The one who sees dukkha sees also the arising of dukkha, sees also the cessation of dukkha, and sees also the way leading to the cessation of dukkha. (S5.437)

What Kornfield is implying is that the way that leads to the cessation of dukkha does not work for certain types of suffering. There are certain specific types of suffering which are immune to the path. But the path is not concerned with specific types of suffering, or specific types of experience, but simply with the fact that all suffering, of whatever type, arises and ceases. Because all suffering, of whatever type, arises and ceases, then all suffering can be brought to this point of cessation, and the bringing of suffering to this point of cessation is the practice of the path.

Because the path is concerned with the underlying, universal structures of experience, if it is true that some types of experience are immune to the treatment provided by the path, then all experience must be immune to the path. If it is true that vipassanā meditation does not work for some types of suffering, then it does not work for any type of suffering. And if vipassanā meditation does not work, then there is no Third Noble Truth - no path that leads to the cessation of suffering. And since the Four Noble Truths hang together, if one truth is denied, all are denied, and Buddhism has just disappeared out the window.

However, it may be objected at this point that my analysis is going too far. Is Kornfield really denying the Four Noble Truths? Or is he simply saying that some people need extra help to enable them to seriously engage vipassanā meditation? In other words, is he simply suggesting that psychotherapy can play an effective supporting role in traditional meditation practice? To examine this question, we must examine how Kornfield treats Buddhism in his book, A path with heart.

Throughout the course of his book, Kornfield presents a view of the Buddha and his teachings which is based on a particular concept of the role of spiritual traditions, a concept which we might loosely describe as universalist liberal. He introduces this view early in the book, for example when he compares spiritual practice to a journey up a mountain, and warns us that "it is crucial to understand that there are many ways up the mountain - that there is never just one true way" (32). He sees the various traditions as providing maps which guide the seeker up the mountain. Different traditions map different paths, and all paths are equally valid, all may be useful to the earnest seeker.

Kornfield was trained primarily in the vipassanā meditation of Theravāda Buddhism, and we can see how he applies his universalist liberal attitude to this tradition. In Theravāda we find a literary genre of path manuals, teachings which describe the path of vipassanā meditation from the beginning to the end. Probably the best known and elaborate of these is contained in the Visuddhimagga, a medieval text written in the 5th century by Ācariya Buddhaghosa. Here we find an elaborate scheme of the path analysed in terms of 16 ńānas, or knowledges, and Kornfield devotes part of Chapter 10 to presenting it to his readers. However, he introduces his account with a warning:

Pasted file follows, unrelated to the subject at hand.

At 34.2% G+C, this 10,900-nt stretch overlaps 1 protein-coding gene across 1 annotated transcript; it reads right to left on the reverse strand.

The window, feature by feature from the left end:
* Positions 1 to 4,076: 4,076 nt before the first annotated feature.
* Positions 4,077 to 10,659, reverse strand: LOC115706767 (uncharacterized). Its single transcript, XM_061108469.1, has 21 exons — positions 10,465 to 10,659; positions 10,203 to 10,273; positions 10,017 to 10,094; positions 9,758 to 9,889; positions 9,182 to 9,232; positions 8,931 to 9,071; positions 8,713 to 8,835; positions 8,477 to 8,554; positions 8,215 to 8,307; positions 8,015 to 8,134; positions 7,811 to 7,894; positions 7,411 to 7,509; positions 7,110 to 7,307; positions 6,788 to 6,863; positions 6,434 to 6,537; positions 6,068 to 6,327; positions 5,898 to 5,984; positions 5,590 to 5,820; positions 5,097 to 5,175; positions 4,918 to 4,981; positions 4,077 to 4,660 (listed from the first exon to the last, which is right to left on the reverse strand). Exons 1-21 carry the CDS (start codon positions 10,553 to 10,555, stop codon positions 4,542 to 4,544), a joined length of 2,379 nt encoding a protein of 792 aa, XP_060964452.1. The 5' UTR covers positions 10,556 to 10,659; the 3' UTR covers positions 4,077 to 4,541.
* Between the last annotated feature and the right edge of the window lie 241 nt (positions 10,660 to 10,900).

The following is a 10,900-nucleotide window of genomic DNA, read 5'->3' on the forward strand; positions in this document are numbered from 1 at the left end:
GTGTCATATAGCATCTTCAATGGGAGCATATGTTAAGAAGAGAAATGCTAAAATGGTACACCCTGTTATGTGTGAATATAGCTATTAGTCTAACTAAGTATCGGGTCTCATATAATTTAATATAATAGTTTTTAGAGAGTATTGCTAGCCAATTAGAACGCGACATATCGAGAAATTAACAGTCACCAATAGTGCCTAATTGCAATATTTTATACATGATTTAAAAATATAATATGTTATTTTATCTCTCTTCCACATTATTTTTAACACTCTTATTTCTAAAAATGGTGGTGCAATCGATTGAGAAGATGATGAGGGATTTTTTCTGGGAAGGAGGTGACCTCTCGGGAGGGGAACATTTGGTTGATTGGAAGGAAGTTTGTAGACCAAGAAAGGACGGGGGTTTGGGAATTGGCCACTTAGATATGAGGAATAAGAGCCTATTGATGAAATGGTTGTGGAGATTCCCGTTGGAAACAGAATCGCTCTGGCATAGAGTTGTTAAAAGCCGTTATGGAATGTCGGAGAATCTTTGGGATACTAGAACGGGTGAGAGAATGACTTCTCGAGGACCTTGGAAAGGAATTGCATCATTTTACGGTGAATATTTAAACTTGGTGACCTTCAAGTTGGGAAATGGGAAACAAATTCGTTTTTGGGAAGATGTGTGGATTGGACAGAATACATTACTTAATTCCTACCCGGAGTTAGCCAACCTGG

The map of the Elders is used in Insight Meditation. As you read about it in detail, keep in mind that such maps are both helpful and limiting. Depending on the form of practice used and the individual, meditation can progress in quite different ways. Mystical texts outside of Buddhism also describe the process of awakening, in hundreds of other languages and landscapes, although they all share common elements. So I offer this map with some caution, as an example of promises and perils we may encounter on our spiritual journey. (137)

Note the warning to the unwary reader. Maps are helpful, but they are apparently dangerous (otherwise why the need for caution?) because they are limiting. But what is being limited? Earlier in his book, Kornfield introduces the notion of the "Great Way," of which any given teaching or practice is simply one part (for example, 121). Buddhism in general, and Theravāda Buddhism in particular, is merely one aspect of this Great Way. While the Great Way does seem very attractive in the hands of a skilful writer like Jack Kornfield, it has one fundamental problem: it doesn’t actually exist; or rather, it exists only in Kornfield’s imagination. When I say that it doesn’t actually exist, I mean that there is no living Buddhist tradition found on the planet which manifests as the Great Way described by Kornfield.

This raises the issue of what exactly do we mean when we use the word "Buddhism." You may remember the scandal which broke out after Pope John Paul II published a book called Crossing the threshold of hope, in which he explained his world view, including his view of other religions. He devoted a chapter to Buddhism in which he described it as an atheistic system which aims to make its devotees perfectly indifferent to the world around them (86). This description of Buddhism caused a great deal of offence to Buddhists around the world, because they saw it as blatant propaganda designed to discredit their religion. The problem with John Paul’s description of Buddhism, the factor that made it propaganda rather than genuine analysis, was that no Buddhist could recognise his or her Buddhist tradition in John Paul’s words. This was a Buddhism which existed only in John Paul’s imagination, and therefore this was a Buddhism which simply did not exist at all.